Rather than vegetating with televisions and devices, why not consider a different type of vegetation…. like digging in the dirt and making a new garden together?
Gardening and yard work contributes to the recommended levels of moderate-intensity exercise that we all need each day (at least 30 minutes)… and it incorporates fine motor skills development and stretching as well.
Gardening is also an excellent stress reliever because of the exposure to fresh air and sunshine (which is particularly important in combatting Seasonal Affective Disorder), includes light, relaxing and repetitive tasks, and exposes us to harmless bacteria in the soil that helps release serotonin in the brain.
Autumn and winter is a great time of the year to plant those vegetables and herbs that love cooler conditions, but if you’re unsure of what to plant, check out the local neighbourhood or ask a neighbour or local nursery what plants will grow best.
In most regions, Asian greens, beetroot, broccoli, cabbage, carrot, cauliflower, leek lettuce, onions, parsley, parsnip, peas, raddish, silverbeet, snow peas and spinach are good options to consider at this time of year.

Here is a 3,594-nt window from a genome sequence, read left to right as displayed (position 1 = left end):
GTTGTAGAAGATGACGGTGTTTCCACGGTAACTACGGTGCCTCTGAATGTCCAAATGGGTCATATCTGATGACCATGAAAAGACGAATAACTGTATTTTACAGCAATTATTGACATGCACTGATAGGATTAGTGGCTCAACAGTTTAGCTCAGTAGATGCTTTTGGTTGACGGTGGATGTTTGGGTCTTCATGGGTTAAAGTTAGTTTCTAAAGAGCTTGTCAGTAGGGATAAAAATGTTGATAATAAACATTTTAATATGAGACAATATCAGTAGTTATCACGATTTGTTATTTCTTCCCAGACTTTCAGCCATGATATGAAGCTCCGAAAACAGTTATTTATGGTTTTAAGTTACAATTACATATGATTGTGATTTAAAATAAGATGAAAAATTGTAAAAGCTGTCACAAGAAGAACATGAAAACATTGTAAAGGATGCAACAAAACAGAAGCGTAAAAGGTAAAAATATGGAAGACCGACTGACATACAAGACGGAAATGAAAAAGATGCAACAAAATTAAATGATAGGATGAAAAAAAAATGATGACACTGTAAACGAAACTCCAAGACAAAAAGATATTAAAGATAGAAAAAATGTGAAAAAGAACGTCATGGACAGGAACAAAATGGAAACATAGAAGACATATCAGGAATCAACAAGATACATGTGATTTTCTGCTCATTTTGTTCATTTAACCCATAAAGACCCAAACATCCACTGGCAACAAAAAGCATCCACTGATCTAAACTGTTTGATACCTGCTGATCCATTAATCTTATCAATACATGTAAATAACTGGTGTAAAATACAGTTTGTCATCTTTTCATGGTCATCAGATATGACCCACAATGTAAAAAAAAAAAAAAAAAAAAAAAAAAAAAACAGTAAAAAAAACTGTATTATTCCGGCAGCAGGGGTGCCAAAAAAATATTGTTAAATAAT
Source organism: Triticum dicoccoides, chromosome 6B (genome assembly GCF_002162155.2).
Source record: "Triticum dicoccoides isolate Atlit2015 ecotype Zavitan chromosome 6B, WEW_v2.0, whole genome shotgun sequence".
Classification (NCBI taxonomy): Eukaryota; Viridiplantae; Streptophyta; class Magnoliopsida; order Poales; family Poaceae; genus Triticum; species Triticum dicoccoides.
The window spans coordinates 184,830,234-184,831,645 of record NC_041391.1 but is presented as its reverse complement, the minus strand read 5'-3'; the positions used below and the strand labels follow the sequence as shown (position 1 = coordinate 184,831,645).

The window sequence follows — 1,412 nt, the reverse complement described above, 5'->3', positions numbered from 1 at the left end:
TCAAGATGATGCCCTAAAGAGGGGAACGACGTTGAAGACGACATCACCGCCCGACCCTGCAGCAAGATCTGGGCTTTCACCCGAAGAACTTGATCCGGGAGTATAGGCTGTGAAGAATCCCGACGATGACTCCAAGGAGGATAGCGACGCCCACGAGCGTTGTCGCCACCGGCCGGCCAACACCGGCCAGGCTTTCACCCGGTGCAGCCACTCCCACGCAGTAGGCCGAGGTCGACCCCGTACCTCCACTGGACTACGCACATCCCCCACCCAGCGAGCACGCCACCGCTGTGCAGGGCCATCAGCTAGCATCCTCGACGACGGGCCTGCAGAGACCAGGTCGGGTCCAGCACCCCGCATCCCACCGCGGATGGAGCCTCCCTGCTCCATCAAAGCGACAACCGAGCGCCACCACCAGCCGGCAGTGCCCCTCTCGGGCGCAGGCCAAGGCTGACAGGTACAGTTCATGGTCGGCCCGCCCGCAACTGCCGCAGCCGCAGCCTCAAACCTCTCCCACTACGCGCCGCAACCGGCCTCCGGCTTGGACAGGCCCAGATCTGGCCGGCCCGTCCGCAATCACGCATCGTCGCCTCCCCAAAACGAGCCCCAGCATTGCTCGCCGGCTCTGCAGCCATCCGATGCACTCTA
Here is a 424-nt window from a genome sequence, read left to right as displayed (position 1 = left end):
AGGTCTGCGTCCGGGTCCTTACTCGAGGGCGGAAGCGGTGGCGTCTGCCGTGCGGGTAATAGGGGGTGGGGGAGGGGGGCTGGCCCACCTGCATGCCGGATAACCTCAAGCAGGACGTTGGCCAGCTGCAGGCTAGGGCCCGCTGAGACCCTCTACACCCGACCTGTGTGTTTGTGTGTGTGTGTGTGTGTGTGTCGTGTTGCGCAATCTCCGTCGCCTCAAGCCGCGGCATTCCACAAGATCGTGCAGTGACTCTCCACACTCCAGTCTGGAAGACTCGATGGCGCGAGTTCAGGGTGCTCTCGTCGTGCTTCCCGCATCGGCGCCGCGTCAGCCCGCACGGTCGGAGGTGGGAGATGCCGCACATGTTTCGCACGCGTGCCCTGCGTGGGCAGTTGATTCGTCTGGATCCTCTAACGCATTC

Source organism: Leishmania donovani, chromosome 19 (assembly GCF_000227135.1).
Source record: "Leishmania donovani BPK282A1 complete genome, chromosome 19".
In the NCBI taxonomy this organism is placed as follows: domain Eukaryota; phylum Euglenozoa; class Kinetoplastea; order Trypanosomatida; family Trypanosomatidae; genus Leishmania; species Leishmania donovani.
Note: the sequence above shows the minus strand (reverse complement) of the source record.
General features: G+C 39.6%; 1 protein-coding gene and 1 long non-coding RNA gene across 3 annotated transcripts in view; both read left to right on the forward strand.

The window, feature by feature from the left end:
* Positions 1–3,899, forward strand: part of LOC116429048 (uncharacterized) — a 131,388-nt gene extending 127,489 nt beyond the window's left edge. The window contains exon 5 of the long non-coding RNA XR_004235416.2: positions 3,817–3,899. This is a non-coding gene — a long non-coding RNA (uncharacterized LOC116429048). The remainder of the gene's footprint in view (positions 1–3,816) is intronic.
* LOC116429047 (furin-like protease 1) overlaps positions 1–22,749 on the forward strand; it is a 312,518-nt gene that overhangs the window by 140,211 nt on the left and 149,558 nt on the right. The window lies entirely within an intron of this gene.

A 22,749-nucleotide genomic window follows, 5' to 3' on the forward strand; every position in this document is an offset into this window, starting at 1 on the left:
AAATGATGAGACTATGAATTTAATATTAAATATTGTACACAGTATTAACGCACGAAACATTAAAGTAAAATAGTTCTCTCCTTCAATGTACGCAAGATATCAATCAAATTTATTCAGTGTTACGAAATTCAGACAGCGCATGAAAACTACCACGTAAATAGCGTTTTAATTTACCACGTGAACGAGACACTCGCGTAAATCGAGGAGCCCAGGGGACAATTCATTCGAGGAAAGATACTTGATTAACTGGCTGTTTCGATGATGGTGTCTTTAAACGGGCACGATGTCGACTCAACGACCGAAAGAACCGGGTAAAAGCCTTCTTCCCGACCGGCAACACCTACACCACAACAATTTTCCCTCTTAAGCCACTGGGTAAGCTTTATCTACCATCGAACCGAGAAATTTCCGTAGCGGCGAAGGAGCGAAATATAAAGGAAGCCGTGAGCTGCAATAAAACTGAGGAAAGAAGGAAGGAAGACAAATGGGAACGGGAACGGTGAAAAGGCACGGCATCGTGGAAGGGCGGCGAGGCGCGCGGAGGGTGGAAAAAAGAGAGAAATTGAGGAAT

They’ll be ready to harvest throughout winter and spring and provide fresh produce for the family. If you have limited outdoor space, planting in large pots is a good way to start learning the valuable new skill of growing your own food.
Of course you can purchase seedlings if you want to get a jump-start, but if the kids have a particular favourite veggie, it’s definitely worth letting them try to grow their own from the seed.
If flowering plants are more your style, there are plenty that will grow in cooler climates. Consider alyssum, begonia, calendula, delphinium, foxglove, geranium, grevillea, lobelia, snapdragon, and viola.
Another advantage of growing veggies and flowers in winter, is that less watering is needed due to lower evaporation rate… but, keep in mind that frost has a critical impact on most plants, especially young ones that are fragile to temperature extremes. Keep them protected with covers or frost cloth.
If growing your own food or beautifying your yard with colour, doesn’t sound like a load of fun, why not consider making your own compost or a worm farm!
Just because it’s winter, doesn’t mean you can’t connect with nature!